Vol. LXI, No. 45
Wednesday, November 7, 2007
Although Bridge Academy art teacher Sarah Bernotas was intrigued by TerraCycle’s graffiti arts initiative, it was the Trenton-based company’s recycling program that really caught on at the school.
Ms. Bernotas shared her enthusiasm for the company’s work with a fellow teacher and, before long, the nonprofit school for children with learning disabilities embarked on a full scale environmental initiative.
Students have joined with TerraCycle, Inc. of Trenton, to make sure that items that usually end up in landfills are put to good use.
“Our students are working hard to help the environment every day,” said science teacher Jen Ferri. “They are collecting yogurt containers and juice pouches that are not normally recyclable, and would have ended up in a landfill.”
Through its partnership with New Jersey schools and other community groups, TerraCycle is making planters out of the yogurt containers and purses out of juice pouches. It hopes to sell the purses of various sizes and styles at major retailers in 2008.
TerraCycle’s recycling effort encourages schools and other community groups to sign up for the program for free, pay no shipping costs for the recyclables, and earn money into the bargain.
Each drink pouch earns the school one cent (two cents for the Honest Kids brand). Each 6 ounce yogurt container brings in two cents (five cents for a 32 ounce container). All yogurt containers must be cleaned. To sign up visit: www.terracycle.net/brigades.
According to the Container Recycling Institute, 3.6 billion drink pouches are produced each year. A staple in many school cafeterias, virtually all are sent to landfills because the material is non-recyclable.
Similarly, more than 10 billion yogurt containers a year end up in the nation’s landfills. Since many recycling centers are not equipped to handle polypropylene #5 plastic, Stonyfield Farm (which cites a study by the Center for Sustainable Systems that #5 is the most environmentally preferable choice of plastic because of the minimal amount used) has teamed with TerraCycle to save these containers.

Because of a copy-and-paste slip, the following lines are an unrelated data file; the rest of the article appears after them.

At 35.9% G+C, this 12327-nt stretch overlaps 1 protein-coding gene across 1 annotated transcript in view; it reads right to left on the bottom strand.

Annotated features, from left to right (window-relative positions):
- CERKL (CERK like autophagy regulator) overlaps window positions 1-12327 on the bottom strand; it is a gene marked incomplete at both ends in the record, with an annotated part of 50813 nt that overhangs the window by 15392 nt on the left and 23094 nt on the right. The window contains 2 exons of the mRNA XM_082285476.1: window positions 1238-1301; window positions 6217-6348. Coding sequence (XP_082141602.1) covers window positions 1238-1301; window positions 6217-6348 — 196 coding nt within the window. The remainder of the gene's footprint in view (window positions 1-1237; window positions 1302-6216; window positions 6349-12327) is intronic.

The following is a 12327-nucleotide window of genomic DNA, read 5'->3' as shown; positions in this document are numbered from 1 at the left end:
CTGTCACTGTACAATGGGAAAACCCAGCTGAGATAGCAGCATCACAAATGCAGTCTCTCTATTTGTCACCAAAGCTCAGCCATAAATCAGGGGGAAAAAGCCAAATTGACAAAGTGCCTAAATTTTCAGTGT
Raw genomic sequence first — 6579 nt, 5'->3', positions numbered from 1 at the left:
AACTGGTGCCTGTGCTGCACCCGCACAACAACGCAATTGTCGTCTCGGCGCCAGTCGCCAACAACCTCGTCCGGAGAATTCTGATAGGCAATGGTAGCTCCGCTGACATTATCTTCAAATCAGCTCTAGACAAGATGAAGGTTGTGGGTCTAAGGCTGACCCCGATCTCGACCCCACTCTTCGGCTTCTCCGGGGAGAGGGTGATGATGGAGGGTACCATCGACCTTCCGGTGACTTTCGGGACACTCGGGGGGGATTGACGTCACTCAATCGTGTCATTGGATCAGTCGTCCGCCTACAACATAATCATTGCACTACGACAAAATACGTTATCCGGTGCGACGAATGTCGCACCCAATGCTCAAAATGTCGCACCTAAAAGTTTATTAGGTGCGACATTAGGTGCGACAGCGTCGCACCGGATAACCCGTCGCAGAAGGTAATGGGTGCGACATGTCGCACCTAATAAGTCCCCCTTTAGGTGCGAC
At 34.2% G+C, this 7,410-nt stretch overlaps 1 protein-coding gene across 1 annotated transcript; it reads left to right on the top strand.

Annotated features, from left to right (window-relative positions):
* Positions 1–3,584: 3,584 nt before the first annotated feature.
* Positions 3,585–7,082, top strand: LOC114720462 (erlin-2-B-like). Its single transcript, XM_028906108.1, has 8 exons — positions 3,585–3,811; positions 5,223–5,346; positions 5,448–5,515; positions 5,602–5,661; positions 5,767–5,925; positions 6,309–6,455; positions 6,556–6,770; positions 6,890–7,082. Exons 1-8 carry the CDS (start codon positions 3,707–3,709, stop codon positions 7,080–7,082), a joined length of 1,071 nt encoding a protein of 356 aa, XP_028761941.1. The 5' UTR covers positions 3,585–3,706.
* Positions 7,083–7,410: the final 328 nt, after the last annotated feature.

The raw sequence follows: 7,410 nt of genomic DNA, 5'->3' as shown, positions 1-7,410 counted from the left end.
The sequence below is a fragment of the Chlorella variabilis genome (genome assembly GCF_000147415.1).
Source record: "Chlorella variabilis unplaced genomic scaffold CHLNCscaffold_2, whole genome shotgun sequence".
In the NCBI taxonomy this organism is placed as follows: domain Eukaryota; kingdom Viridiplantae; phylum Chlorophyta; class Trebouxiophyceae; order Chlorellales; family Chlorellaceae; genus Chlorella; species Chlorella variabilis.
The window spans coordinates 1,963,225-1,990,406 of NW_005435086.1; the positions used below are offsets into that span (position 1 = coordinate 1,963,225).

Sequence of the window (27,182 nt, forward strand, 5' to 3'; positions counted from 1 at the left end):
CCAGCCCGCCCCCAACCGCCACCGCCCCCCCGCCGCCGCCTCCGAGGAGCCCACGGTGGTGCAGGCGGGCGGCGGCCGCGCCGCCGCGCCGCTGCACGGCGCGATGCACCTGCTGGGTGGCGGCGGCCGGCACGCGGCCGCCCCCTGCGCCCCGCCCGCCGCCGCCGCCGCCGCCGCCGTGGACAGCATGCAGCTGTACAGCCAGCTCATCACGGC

In addition to their partnership with TerraCycle, Inc., students are also collecting paper, bottles, and cans for the Mercer County Improvement Authority’s recycling program. They are also saving soda can tabs for the Ronald McDonald House Pop Tab Collection Program.
Recycling is just one of the school’s environment-focused community service efforts. Students are researching and developing other ideas for raising money for their own programs and for charities in New Jersey and elsewhere.
“The service learning program empowers students to take action, help others, and increase community responsibility,” said to Sue Morris, director of education.
Students have contributed to local charities and national and international causes over the last several years. Since the Hurricane Katrina disaster in 2005, Bridge Academy students have supported the St. Michaels Special School for students with learning disabilities in New Orleans. They raised over $3,000 after that disaster, shipped classroom supplies to St. Michaels last year, and will continue to support the school.
“Working for others less fortunate than ourselves reminds us that all people face challenges in life,” said Ms. Morris.
Founded four years ago by a group of parents and educators concerned about the lack of facilities for children with learning disabilities in the area, the Bridge Academy uses a multi-sensory, Orton Gillingham approach and a highly integrated curriculum designed around each student’s individual needs.
The Academy specializes in educating children with dyslexia and central auditory processing disorder. The teaching methods developed at the school have received national recognition and its staff has been asked to present its innovative teaching methods to gatherings of the International Dyslexia Association, the Orton Gillingham Academy, and the Association of Schools and Agencies for the Handicapped.
According to the International Dyslexia Association, 15-20 percent of the population suffers from some type of language-based learning disability.
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